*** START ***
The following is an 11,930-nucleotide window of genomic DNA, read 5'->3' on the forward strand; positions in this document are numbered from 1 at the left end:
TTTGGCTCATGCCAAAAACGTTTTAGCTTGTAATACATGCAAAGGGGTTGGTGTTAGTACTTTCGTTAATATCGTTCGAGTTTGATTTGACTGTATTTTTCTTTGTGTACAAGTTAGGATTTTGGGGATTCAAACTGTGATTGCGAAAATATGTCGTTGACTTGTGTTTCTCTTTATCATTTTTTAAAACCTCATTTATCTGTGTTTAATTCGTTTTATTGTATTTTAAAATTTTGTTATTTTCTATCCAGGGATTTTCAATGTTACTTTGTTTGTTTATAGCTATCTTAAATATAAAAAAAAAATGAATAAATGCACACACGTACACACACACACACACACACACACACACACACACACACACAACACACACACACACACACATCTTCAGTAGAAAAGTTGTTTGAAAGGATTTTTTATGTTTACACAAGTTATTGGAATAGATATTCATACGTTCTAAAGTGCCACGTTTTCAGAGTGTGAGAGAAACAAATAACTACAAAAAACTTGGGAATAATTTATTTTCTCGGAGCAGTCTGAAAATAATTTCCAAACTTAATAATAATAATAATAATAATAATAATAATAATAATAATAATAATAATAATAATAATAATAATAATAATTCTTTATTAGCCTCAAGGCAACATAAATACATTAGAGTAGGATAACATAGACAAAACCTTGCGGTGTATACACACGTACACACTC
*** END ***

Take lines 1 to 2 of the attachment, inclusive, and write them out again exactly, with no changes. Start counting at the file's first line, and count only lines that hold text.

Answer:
The following is an 11,930-nucleotide window of genomic DNA, read 5'->3' on the forward strand; positions in this document are numbered from 1 at the left end:
TTTGGCTCATGCCAAAAACGTTTTAGCTTGTAATACATGCAAAGGGGTTGGTGTTAGTACTTTCGTTAATATCGTTCGAGTTTGATTTGACTGTATTTTTCTTTGTGTACAAGTTAGGATTTTGGGGATTCAAACTGTGATTGCGAAAATATGTCGTTGACTTGTGTTTCTCTTTATCATTTTTTAAAACCTCATTTATCTGTGTTTAATTCGTTTTATTGTATTTTAAAATTTTGTTATTTTCTATCCAGGGATTTTCAATGTTACTTTGTTTGTTTATAGCTATCTTAAATATAAAAAAAAAATGAATAAATGCACACACGTACACACACACACACACACACACACACACACACACACACACAACACACACACACACACACATCTTCAGTAGAAAAGTTGTTTGAAAGGATTTTTTATGTTTACACAAGTTATTGGAATAGATATTCATACGTTCTAAAGTGCCACGTTTTCAGAGTGTGAGAGAAACAAATAACTACAAAAAACTTGGGAATAATTTATTTTCTCGGAGCAGTCTGAAAATAATTTCCAAACTTAATAATAATAATAATAATAATAATAATAATAATAATAATAATAATAATAATAATAATAATAATAATAATTCTTTATTAGCCTCAAGGCAACATAAATACATTAGAGTAGGATAACATAGACAAAACCTTGCGGTGTATACACACGTACACACTC